The control signal k can rise linearly as shown in FIG. 2c. It has been found in practical experiments that a function k=(t/t0)x is better, where x lies in the region between 0.5 and 1 and t0 lies between 8V and 30V. Such a function is illustrated in FIG. 3 by the solid curve; a linear rise is shown by a straight broken line for comparison.
FIG. 4 shows an example of an operation control circuit 17 suitable for use in the system of FIG. 1, to which the start pulse Tr is supplied at 21, as a reset pulse for a D register 22. The D register 22 is clocked with a vertical scan frequency pulse V which is supplied to a terminal 23 for the clock input of the D register. The D-register 22 and the read only memory (PROM) 24 together provide a recursive arrangement that is advanced by one step with every V pulse The D-register contains 8 storage places for the 8-bit wide control signal k which is made available at an output 25. An additional storage place is provided in the D register for the signal Fr that can be taken from an output 26 and supplied to the full frame memory 11 of FIG. 1. The 8-bit wide output 25 is also connected to the 8-bit wide address input of the PROM 24, while the outputs of the PROM 24 are connected to data inputs of the D-register 22.
In the PROM 24 the time course of the control signal k is stored in such a way that at every address which corresponds to a value of k, the next in time value of k is stored. Thus with every V pulse a new value is read out of the PROM 24. Once k reaches the value 1, the 9th place of the output signals of the PROM 24 is also set at 1, so that the signal Fr is generated.
FIG. 5 shows a circuit for automatic picture change recognition. The undelayed and delayed digital video signal inputs
are brought from the averaging circuit 3 of FIG. 1 to inputs 31 and 32 of the circuit of FIG. 5. Since the undelayed digital video signals are not yet separated from the color carrier, so that even without a picture change differences would result, a color carrier trap 33 is connected in the line leading from the input 31. The amount of the difference between the undelayed digital video signal DV and the delayed digital signal DV(-2V) is detected in a circuit 34. The difference D is summed over every complete frame in an integrator 35. The results of the summing in the circuit 35 for two successive frames are supplied, by means of two sample and hold circuits 36 and 37, to a comparator 38. When differences exist the start pulse Tr is produced at the output 39 of the comparator 38 and that pulse is then transmitted to the operation control circuit 17 of FIG. 1.
In the embodiment illustrated in FIG. 6 the composite color television signal, i.e. the FBAS, is supplied over the input 41 to an analog-to-digital converter 42. The digital video signals so produced are intermediately stored in a full frame memory 43 and applied to respective inputs of addition circuit 44 and a subtraction circuit 45. The other inputs of the addition circuit 44 and of the subtraction circuit 45 have applied to them digital video signals DV.sub.(-4V) read out of the memory 43, these video signals being delayed with respect to the digital video signals DV by 4 picture field periods. As a result, in the case of addition at 44 there is an erasure or suppression of the auxiliary color carrier, while in the case of subtraction at 45 the luminance component is reduced to 0-both only if the picture content is not changed. As a further advantage there is a noise reduction of 3 DB. From the chrominance signal C obtained from the subtraction circuit 45, which is digital but of carrier frequency, a chrominance signal U, V in the baseband may be generated by means of a demodulator 46, which is then converted into the analog color value signals R, G, B by means of the circuit 7. These color value signals are available at the outputs 47, 48 and 49 of the circuit 7. Over the inputs 50 and 51 the control signals for writing (WR) and reading (RD) are supplied to the full frame memory 43.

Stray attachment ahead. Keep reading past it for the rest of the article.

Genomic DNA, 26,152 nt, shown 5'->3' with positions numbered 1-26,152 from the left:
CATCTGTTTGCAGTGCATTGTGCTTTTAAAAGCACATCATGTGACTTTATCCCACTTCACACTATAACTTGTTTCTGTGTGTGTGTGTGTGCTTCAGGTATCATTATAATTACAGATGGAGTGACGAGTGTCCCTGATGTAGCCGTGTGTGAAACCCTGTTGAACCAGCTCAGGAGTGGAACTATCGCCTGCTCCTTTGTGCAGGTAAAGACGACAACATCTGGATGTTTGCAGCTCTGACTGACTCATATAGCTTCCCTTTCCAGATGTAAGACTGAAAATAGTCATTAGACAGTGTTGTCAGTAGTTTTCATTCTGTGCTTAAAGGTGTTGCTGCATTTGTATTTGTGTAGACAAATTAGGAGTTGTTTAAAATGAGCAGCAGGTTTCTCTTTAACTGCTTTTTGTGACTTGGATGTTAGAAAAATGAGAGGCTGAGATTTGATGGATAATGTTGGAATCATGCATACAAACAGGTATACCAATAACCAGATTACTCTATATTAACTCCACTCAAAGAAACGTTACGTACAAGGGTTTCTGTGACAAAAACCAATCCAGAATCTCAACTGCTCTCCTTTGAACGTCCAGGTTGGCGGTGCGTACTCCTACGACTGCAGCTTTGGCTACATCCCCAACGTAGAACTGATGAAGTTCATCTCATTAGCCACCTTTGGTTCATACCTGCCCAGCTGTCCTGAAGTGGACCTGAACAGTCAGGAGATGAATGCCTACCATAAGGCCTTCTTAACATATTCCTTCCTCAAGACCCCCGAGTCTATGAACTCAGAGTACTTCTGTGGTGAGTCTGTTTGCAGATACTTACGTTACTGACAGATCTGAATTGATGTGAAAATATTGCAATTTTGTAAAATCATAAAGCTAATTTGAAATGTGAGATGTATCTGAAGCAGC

The timing diagrams of FIGS. 7a-7i provide further explanation of the operation of the circuit of FIG. 6. In FIG. 7a the sequence of supplied color television signals is schematically represented. Each rectangular box represents a full frame, hence a complete picture. A good many frames, of which only three are shown in FIG. 7a represent a picture 1. Thereafter a picture 2 is scanned, of which only the first frame is shown. Every first frame of a picture is written into the frame memory 43 by means of the write-in signal WR and is read-out delayed by two frames, i.e., by four fields (4V). This read-out is provided by the read out signal RD which is shown in FIG. 7f. FIG. 7c shows the first frame with the content of picture 1 which is read out from the frame memory 43 delayed by 4V. In FIGS. 7b and 7d there is shown in each case an oscillation of the auxiliary color carrier in order to show the contemporaneous phase. For this purpose the scale is greatly magnified compared with the other representations. A comparison of FIGS. 7b and 7d shows that by an addition of the undelayed and 4V delayed signals the auxiliary color carrier is wiped out. An FBAS signal shown in FIG. 7g is correspondingly subdivided into a luminance signal FIG. 7h and a carrier frequency chrominance signal FIG. 7i.